The Teacher Librarian (TL) has an essential role in teaching the Australian Curriculum.There are many opportunities to integrate constructivist learning and to embed information literacy (IL) within the curriculum. There are also a number of challenges, not least of which is that (IL) is not included as a separate subject or learning area (Lupton, 2012). The Australian Curriculum is broad-ranging with the inclusion of Learning Areas, General Capabilities, Cross-Curriculum Priorities, Student Diversity, and for senior secondary students, specific subjects (Australian Curriculum Assessment and Reporting Authority [ACARA], 2008). The implications for the TL are a great deal of work and many opportunities for collaboration. The fact that the curriculum is to be implemented in stages makes the job of the TL easier.
In the Australian Curriculum the TL has the opportunity to collaborate with teachers and to become involved in programming and assessment. The TL can help ensure programs are based on authentic questions or problems and follow an inquiry based framework. IL skills and knowledge will be taught so students can form new knowledge and connect it to existing knowledge (Todd, 2001). Formative assessment can become an integral part of teaching and learning as the TL and teachers work together to help students learn most effectively (Gordon, 2009). A number of factors need to come together for this to occur. TLs need to be sensitive to the concerns of the classroom teacher and gain trust by demonstrating the value they can add. This may need to be achieved gradually, depending on the school and the level of support offered by the principal.
There are obvious opportunities for TL involvement in the area of General Capabilities. The classroom teacher will be mostly focussed on the content of a particular subject or learning area while the TL can ensure the General Capabilities are covered during project based learning (PBL) (Combes, 2013). Here the TL can take the opportunity to support the students’ development of IL skills so they can locate and use information to construct new knowledge. Likewise student diversity can be addressed through a constructivist approach. As the value the TL can add becomes more evident across the school, models such as Kuhlthau’s Information Search Process (ISP), with its ‘Zones of Intervention’ will ensure students receive support at the point of need (Kuhlthau, 2012). Depending on the school, it may be the TL’s responsibility to introduce different models and teach these to the teachers. Again, the level of principal support will influence the outcome.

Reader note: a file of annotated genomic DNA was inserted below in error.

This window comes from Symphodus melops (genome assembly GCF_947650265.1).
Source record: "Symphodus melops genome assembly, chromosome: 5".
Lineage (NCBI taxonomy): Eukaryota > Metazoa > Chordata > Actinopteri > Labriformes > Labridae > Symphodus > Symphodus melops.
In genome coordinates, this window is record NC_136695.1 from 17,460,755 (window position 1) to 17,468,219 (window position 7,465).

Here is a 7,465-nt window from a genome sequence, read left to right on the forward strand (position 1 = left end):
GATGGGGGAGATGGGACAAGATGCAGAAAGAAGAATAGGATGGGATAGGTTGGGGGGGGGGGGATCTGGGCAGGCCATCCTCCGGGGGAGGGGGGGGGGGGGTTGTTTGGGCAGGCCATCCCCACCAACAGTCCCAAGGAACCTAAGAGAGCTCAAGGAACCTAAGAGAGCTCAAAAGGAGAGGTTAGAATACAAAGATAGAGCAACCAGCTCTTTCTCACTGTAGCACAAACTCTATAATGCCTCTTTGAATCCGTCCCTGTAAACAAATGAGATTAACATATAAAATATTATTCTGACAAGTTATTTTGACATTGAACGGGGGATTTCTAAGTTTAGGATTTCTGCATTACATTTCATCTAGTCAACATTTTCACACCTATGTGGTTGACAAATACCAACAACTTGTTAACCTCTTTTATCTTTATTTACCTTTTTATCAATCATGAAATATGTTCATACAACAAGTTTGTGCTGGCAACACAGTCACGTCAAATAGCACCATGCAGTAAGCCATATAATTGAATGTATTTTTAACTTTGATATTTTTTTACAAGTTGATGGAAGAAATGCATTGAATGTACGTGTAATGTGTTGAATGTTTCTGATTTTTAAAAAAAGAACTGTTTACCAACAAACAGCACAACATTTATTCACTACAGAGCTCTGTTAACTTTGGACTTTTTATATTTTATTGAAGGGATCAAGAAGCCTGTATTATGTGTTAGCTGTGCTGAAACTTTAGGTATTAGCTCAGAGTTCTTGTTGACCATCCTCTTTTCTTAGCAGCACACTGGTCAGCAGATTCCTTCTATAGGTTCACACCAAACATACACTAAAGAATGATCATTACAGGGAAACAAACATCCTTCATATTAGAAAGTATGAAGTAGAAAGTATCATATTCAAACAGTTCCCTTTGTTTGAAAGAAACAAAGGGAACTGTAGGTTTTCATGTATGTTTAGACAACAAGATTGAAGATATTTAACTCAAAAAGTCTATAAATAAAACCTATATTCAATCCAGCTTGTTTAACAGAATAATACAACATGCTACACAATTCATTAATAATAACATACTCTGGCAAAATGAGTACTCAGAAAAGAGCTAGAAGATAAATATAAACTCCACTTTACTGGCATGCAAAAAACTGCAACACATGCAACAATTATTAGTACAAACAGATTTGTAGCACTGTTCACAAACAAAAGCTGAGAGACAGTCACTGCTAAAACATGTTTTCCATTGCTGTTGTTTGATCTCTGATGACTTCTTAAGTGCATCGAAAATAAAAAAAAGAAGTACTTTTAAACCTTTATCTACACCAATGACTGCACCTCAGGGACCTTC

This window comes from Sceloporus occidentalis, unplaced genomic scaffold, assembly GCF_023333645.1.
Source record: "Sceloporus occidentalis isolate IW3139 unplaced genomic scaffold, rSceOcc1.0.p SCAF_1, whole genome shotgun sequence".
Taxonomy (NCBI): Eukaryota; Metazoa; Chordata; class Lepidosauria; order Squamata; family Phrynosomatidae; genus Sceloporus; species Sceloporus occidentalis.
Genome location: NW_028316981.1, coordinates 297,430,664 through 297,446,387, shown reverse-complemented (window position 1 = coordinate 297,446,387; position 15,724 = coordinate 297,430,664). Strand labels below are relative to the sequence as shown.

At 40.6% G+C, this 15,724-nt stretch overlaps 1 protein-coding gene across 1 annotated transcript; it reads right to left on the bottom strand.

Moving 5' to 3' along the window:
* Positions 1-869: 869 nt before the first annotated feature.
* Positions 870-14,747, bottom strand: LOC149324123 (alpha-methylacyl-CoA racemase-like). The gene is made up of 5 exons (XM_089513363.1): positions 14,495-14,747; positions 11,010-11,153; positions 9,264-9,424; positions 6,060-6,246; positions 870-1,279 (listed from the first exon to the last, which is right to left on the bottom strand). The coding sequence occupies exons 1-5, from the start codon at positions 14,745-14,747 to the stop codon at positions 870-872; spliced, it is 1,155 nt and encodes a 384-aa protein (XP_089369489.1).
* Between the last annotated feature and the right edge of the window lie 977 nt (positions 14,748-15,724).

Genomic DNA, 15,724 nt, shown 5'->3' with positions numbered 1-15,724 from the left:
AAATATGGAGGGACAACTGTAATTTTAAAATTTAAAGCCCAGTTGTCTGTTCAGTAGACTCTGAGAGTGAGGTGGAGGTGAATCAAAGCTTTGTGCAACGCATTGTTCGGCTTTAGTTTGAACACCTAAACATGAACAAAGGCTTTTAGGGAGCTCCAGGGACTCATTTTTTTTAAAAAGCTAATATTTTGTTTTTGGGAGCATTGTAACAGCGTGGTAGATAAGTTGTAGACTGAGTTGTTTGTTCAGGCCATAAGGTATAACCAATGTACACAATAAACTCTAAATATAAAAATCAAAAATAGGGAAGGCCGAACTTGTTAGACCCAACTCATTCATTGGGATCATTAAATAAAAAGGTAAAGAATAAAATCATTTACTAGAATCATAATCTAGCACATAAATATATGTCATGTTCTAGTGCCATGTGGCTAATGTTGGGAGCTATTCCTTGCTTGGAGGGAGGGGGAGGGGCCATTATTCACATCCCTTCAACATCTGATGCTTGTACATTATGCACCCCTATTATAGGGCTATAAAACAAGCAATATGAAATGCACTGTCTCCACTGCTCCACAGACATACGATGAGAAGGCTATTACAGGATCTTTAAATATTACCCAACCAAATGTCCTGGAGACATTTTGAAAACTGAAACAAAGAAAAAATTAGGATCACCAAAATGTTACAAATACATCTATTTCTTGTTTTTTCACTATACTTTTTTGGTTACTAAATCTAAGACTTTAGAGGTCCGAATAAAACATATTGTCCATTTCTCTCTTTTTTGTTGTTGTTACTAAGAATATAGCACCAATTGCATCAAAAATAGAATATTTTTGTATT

Variance in subject areas with regard to IL has been noted by Mandy Lupton (Lupton, 2012). Lupton looks at science, history and geography, pointing out discrepancies in inclusion and expectations concerning IL. Lupton sees a responsibility for the TL in sequencing and developing consistency among subjects. This does seem to be a valid point and achievable with whole school cooperation. If the TL can establish a cohesive framework for IL learning then students will be better able to develop their skills and construct their own knowledge.
The TL needs to have a working knowledge of Web 2.0 tools to make learning engaging and relevant (Educational Origami, 2013). Bloom’s DigitalTaxonomy can be introduced to staff who are not already familiar with it, as it explains how various tools and technologies can enhance learning ( Educational Origami, 2013). The TL must be prepared to take a leadership role.
Australian Curriculum Assessment and Reporting Authority. (2008). The Australian curriculum. Retrieved from http://www.australiancurriculum.edu.au
Combes, B. (2013, October 21). Transcript of online discussion. ETL 501 Assignment 2. Retrieved from interact.csu.edu.au
Educational Origami. (2013). Blooms digital taxonomy. Retrieved from edorigami.wikispaces.com
Educational Origami. (2013). WEB 2.0 tools. Retrieved from edorigami.wikispaces.com
Gordon, C.A. (2009). An emerging theory for evidence-based information literacy instruction in school libraries, Part 2: Building a culture of inquiry. Evidence based library and information practice, 4 (3), 19-45. Retrieved from http://ejournals.library.ualberta.ca/index.php/EBLIP/article/view/6449
Kuhlthau, C. (2012). Guided inquiry design: a framework for inquiry in your school. The research behind the design, pp 17-36. Retrieved from primo.unlinc.edu.au
Lupton, M. (2012). Inquiry skills in the Australian Curriculum. Access, 26(2), 12-18. Retrieved from primo.unlinc.edu.au
Todd, R.J. (2012). School libraries and the development of intellectual agency: Evidence from New Jersey. School Library Research, 15, 1-29. Retrieved from primo.unlinc.edu.au